Whether in an English class or film rendition, Romeo and Juliet has held its ground as one of the classic love stories.
The Texas State’s Department of Theatre and Dance presented the classic Shakespearean love tragedy Romeo and Juliet April 19-24, directed by Amelia Bahr in the Theatre Center Mainstage.
This rendition of Romeo and Juliet had a twist—the director cast a new character to play the role of death. Despite these larger-than-life additions, the heart of the story remains the same.
Grayson Yockey, musical theater junior, who played Romeo, said the show is more relatable than most people realize, especially for teenagers and university students who were recently in high school.
“I think the whole story is really relatable, or at least for people our age,” Yockey said. “It’s essentially a rom-com until everybody dies. Going to parties and sneaking into your girlfriend’s house—it’s all things we’ve thought about or things that we’ve dreamt about. It’s very relatable in that very teenage angsty way.”
Yockey said the show revolves around the family feud and themes of revenge and grudges.
“I honestly think we’re trying to tell the story at its core,” Yockey said. “We’re focused on what the feud does. The story, as funny as it is, does get very dark and it does get very violent.”
Anna Uzele, musical theater sophomore, who played the personification of death, said the idea of casting death came from a dream Bahr had of death roaming the streets of Verona.
“She is a product of a dream that our director had one night, and she was trying to think of a concept,” she said. “So, why not cast death as a character?”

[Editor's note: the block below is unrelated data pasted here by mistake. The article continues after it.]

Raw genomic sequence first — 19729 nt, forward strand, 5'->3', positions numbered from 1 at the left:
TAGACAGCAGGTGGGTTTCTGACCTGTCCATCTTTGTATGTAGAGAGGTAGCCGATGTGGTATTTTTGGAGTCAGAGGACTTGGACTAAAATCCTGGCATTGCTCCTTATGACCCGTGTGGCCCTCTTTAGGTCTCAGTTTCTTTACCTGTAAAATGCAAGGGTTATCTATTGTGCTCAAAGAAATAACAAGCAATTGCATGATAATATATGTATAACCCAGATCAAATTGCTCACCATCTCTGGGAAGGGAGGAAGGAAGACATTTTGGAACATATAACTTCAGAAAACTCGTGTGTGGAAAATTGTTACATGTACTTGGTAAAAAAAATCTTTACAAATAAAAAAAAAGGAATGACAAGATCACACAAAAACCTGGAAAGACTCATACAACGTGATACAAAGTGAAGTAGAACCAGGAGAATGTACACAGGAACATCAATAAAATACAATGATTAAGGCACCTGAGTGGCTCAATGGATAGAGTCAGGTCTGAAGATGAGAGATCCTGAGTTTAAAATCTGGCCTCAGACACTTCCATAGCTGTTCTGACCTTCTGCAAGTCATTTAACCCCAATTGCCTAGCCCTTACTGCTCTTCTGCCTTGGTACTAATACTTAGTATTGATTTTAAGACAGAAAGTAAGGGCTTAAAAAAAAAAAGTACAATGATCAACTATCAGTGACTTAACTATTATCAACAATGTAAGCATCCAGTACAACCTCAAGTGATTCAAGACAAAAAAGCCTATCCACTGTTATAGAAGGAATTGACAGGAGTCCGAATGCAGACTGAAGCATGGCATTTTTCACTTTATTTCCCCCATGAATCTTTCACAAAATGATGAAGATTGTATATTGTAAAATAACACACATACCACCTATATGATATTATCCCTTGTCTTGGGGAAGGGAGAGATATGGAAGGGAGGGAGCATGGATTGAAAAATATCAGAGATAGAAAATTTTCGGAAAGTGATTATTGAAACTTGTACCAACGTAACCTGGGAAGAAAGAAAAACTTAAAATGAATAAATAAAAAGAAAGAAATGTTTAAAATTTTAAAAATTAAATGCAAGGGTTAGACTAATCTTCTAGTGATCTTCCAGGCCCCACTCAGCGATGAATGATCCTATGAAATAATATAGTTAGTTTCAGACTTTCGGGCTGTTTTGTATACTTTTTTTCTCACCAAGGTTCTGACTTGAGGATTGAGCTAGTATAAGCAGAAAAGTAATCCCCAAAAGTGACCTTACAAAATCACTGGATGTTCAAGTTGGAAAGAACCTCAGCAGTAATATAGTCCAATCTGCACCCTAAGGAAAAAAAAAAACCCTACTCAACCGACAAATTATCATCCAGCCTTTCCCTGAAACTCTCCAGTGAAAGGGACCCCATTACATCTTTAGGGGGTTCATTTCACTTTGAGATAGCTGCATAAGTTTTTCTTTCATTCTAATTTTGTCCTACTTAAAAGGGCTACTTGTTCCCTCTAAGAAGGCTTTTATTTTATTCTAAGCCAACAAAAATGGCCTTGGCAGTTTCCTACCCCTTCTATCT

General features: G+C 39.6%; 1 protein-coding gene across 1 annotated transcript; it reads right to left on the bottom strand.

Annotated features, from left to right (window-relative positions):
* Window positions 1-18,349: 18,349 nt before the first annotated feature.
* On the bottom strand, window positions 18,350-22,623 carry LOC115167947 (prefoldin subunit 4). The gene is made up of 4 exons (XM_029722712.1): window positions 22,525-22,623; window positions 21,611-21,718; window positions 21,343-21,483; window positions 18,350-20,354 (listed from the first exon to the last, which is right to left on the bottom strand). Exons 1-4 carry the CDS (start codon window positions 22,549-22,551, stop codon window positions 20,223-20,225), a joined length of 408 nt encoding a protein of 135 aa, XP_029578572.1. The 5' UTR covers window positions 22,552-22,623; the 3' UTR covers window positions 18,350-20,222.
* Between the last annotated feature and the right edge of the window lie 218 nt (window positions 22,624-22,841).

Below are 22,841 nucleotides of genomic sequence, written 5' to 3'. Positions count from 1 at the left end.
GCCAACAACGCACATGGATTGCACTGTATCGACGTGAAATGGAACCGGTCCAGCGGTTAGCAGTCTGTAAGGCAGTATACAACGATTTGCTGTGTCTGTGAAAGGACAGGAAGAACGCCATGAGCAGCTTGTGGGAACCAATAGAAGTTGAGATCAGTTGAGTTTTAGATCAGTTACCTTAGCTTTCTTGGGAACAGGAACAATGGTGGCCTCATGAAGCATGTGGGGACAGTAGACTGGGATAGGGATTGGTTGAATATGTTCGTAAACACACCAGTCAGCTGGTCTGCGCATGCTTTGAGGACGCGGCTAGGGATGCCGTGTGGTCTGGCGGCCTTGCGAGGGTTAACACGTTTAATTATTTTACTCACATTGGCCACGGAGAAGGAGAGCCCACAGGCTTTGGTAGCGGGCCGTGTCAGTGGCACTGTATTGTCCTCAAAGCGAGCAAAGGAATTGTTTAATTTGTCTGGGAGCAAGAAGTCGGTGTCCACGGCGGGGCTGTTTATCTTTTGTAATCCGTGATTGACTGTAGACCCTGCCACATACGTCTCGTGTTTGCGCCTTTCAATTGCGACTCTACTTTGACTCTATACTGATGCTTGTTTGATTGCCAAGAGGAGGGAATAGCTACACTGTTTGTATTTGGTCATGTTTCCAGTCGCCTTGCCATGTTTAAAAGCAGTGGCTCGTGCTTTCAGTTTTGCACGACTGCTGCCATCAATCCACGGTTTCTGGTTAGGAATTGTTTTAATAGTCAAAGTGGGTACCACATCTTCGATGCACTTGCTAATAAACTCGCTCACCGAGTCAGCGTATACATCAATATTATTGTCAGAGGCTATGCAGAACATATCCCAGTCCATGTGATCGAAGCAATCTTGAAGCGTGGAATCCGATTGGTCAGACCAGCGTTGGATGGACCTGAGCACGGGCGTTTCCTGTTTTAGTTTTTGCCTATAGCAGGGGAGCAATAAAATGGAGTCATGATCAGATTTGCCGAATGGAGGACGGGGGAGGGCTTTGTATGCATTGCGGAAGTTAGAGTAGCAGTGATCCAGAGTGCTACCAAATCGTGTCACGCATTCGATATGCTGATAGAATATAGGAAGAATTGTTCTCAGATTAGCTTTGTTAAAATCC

Uzele said she brought the role to life through her movement.
“I don’t have any lines, but I have dance sequences,” she said. “Amelia gave me a little bit of free reign on what I wanted to do with the character. I would show her something, and then she’d be like ‘Okay, that works or it doesn’t.’ She was great to work with.”
Juliet was played by Chandler Lovelle, musical theater senior. She said the cast and crew have been preparing since the beginning of the semester.
The initial step of the rehearsal process was perfecting Shakespearean language, she said.
“We started out by breaking down the Shakespearean text,” Lovelle said. “We broke it down to modern language so we could understand it first. People who have seen the show said it was easier to understand because we had a grasp of everything.”
Lovelle said she hopes the show allows audience members to reexamine their own personal relationships.
“I want the audience to take away something other than a love story,” Lovelle said. “I hope they reevaluate the relationships in their own life and possibly the damaged ones. If they have damaged relationships in their life, I hope they consider to mend them after seeing the show.”